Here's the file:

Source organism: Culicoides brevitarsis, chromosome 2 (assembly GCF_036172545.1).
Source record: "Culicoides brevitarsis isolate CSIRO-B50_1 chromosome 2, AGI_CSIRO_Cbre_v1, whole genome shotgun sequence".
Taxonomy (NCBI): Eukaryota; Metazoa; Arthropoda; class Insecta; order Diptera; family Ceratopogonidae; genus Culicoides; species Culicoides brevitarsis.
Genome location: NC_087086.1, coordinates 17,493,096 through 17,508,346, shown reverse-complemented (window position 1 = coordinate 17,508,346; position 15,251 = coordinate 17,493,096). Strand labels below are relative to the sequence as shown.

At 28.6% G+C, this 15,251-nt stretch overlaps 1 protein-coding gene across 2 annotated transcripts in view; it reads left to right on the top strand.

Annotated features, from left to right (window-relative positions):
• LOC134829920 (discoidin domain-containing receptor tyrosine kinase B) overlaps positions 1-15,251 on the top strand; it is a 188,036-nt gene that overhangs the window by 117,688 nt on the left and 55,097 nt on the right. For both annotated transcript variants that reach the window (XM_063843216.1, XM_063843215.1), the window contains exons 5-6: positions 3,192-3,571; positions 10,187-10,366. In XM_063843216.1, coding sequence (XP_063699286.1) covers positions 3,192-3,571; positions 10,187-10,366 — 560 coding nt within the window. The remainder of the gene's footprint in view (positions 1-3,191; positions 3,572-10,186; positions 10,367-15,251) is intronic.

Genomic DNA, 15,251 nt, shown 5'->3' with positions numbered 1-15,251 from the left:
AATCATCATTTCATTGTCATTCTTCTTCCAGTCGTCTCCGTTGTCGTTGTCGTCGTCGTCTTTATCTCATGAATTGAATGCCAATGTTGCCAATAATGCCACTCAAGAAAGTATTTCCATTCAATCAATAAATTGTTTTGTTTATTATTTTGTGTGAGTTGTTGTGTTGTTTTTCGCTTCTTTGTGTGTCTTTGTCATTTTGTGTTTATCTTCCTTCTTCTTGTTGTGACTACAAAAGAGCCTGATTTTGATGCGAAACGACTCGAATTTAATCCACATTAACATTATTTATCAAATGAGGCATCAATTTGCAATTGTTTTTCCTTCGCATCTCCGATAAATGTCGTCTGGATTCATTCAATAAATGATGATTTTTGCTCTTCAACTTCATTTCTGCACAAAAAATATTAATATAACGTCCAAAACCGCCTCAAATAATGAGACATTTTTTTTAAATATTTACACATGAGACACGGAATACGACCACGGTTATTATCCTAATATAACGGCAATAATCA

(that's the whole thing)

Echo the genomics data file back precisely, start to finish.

Source organism: Culicoides brevitarsis, chromosome 2 (assembly GCF_036172545.1).
Source record: "Culicoides brevitarsis isolate CSIRO-B50_1 chromosome 2, AGI_CSIRO_Cbre_v1, whole genome shotgun sequence".
Taxonomy (NCBI): Eukaryota; Metazoa; Arthropoda; class Insecta; order Diptera; family Ceratopogonidae; genus Culicoides; species Culicoides brevitarsis.
Genome location: NC_087086.1, coordinates 17,493,096 through 17,508,346, shown reverse-complemented (window position 1 = coordinate 17,508,346; position 15,251 = coordinate 17,493,096). Strand labels below are relative to the sequence as shown.

At 28.6% G+C, this 15,251-nt stretch overlaps 1 protein-coding gene across 2 annotated transcripts in view; it reads left to right on the top strand.

Annotated features, from left to right (window-relative positions):
• LOC134829920 (discoidin domain-containing receptor tyrosine kinase B) overlaps positions 1-15,251 on the top strand; it is a 188,036-nt gene that overhangs the window by 117,688 nt on the left and 55,097 nt on the right. For both annotated transcript variants that reach the window (XM_063843216.1, XM_063843215.1), the window contains exons 5-6: positions 3,192-3,571; positions 10,187-10,366. In XM_063843216.1, coding sequence (XP_063699286.1) covers positions 3,192-3,571; positions 10,187-10,366 — 560 coding nt within the window. The remainder of the gene's footprint in view (positions 1-3,191; positions 3,572-10,186; positions 10,367-15,251) is intronic.

Genomic DNA, 15,251 nt, shown 5'->3' with positions numbered 1-15,251 from the left:
AATCATCATTTCATTGTCATTCTTCTTCCAGTCGTCTCCGTTGTCGTTGTCGTCGTCGTCTTTATCTCATGAATTGAATGCCAATGTTGCCAATAATGCCACTCAAGAAAGTATTTCCATTCAATCAATAAATTGTTTTGTTTATTATTTTGTGTGAGTTGTTGTGTTGTTTTTCGCTTCTTTGTGTGTCTTTGTCATTTTGTGTTTATCTTCCTTCTTCTTGTTGTGACTACAAAAGAGCCTGATTTTGATGCGAAACGACTCGAATTTAATCCACATTAACATTATTTATCAAATGAGGCATCAATTTGCAATTGTTTTTCCTTCGCATCTCCGATAAATGTCGTCTGGATTCATTCAATAAATGATGATTTTTGCTCTTCAACTTCATTTCTGCACAAAAAATATTAATATAACGTCCAAAACCGCCTCAAATAATGAGACATTTTTTTTAAATATTTACACATGAGACACGGAATACGACCACGGTTATTATCCTAATATAACGGCAATAATCA